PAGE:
Evaluation of the 2013-2014 Sex Work Action Project (SWAP) in Peterborough, Ontario
By Ryne Evans and Brittany Reid, Date of Project Submission: April 2015., Completed for: PARN; Supervising Professor: Sharon Beaucage-Johnson; Trent Community Research Centre, FRSC4890 - Forensic Community-Based Research Project, The purpose of the present project was to evaluate the Sex Work Action Project (SWAP) that ran in Peterborough, Ontario from 2013-2014. The goal of SWAP was to improve the quality of life of street-level sex workers in Peterborough. This project aimed to determine the impact and value of SWAP, and to evaluate the strengths of the program and the improvements that could be made for a future program. Through reviews of relevant literature and similar programs in Canada, it was determined what is required and what makes a sex work support program sustainable and effective. Through in-depth interviews with front-line workers involved in SWAP, the strengths and the challenges of the program were discovered. It was confirmed that a program of this type would be a necessity in Peterborough, but there are notable areas of improvement that are needed for a future program to be successful, including better planning, organization of resources and funding. Combining this knowledge, the evaluation was summarized into a number of recommendations to improve a future sex work support program in Peterborough.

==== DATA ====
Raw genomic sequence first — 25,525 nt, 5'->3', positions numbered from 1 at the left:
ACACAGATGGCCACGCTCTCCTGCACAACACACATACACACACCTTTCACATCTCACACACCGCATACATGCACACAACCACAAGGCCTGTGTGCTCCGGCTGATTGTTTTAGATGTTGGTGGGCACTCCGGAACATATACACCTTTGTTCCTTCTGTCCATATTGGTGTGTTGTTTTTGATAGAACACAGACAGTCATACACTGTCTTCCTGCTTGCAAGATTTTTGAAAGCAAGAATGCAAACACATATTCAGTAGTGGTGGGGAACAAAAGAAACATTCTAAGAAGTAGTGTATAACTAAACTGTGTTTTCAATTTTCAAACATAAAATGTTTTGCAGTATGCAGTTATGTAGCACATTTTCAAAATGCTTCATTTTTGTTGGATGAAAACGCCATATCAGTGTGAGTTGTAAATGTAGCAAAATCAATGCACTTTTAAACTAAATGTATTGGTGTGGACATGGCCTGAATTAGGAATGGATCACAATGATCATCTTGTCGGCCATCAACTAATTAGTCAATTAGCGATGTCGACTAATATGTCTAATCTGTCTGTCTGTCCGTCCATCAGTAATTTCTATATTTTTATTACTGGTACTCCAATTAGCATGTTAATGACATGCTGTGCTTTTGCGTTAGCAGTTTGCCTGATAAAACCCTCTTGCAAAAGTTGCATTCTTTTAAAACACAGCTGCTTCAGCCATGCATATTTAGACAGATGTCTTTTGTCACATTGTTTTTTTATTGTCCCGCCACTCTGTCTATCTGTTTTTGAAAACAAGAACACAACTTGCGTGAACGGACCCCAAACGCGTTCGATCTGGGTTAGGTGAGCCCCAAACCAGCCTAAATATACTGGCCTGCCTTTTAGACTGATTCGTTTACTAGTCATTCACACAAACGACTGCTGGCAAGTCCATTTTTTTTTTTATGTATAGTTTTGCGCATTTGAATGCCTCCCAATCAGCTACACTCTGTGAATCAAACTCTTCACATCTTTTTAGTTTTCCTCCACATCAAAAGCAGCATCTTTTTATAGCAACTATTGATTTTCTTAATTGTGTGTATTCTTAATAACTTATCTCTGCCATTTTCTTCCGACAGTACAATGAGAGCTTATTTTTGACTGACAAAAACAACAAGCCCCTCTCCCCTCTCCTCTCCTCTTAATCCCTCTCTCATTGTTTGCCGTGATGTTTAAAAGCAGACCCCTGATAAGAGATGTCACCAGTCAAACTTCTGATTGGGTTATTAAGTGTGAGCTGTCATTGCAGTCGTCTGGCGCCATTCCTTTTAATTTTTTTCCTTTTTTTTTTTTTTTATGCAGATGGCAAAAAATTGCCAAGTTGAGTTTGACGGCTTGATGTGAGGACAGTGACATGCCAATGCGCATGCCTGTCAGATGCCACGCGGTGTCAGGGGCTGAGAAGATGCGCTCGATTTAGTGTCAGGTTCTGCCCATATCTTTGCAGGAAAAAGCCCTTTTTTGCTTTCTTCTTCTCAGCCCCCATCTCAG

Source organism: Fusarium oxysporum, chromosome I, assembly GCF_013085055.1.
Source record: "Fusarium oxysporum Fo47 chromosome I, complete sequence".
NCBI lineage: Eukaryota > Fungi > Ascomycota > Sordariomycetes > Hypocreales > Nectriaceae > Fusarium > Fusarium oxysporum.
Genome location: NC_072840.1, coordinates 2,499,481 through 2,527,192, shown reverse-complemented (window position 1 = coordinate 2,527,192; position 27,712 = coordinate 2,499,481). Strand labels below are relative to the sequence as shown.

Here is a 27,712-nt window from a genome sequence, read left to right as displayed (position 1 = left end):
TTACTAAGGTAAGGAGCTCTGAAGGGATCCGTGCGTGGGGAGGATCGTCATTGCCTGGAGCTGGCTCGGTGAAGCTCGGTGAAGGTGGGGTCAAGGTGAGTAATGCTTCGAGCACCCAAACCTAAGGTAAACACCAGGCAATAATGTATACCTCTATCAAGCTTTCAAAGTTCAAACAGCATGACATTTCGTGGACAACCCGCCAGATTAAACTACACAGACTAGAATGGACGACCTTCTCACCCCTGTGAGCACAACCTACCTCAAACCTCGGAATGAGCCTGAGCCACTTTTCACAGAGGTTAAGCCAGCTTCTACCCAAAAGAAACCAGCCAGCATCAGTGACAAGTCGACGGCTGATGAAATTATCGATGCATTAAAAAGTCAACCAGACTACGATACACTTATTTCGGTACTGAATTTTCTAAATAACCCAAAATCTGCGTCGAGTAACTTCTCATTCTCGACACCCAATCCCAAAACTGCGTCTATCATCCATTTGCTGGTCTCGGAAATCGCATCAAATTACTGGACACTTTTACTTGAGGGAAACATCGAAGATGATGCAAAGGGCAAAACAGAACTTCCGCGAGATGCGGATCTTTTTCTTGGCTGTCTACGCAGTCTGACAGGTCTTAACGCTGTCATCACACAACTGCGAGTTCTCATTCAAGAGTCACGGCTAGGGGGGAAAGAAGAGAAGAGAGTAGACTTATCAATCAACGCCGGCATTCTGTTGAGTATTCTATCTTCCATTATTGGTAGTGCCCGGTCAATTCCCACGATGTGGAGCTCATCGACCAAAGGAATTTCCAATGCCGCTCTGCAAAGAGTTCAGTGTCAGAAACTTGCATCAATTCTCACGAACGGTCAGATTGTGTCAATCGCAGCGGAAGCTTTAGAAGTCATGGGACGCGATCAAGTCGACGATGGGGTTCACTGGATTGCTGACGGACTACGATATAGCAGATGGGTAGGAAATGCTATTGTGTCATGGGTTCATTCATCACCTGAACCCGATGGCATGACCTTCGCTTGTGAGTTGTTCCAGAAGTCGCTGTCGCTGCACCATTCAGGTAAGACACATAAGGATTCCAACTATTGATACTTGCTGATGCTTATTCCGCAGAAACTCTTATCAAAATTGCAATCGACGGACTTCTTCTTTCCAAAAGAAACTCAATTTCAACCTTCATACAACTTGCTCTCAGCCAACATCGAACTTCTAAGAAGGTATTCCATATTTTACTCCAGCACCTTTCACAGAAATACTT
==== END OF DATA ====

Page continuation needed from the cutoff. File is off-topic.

Sustainable Stormwater Management: Protecting Peterborough's Harper creek Through Effective Policy and Priority Placement of Rain Gardens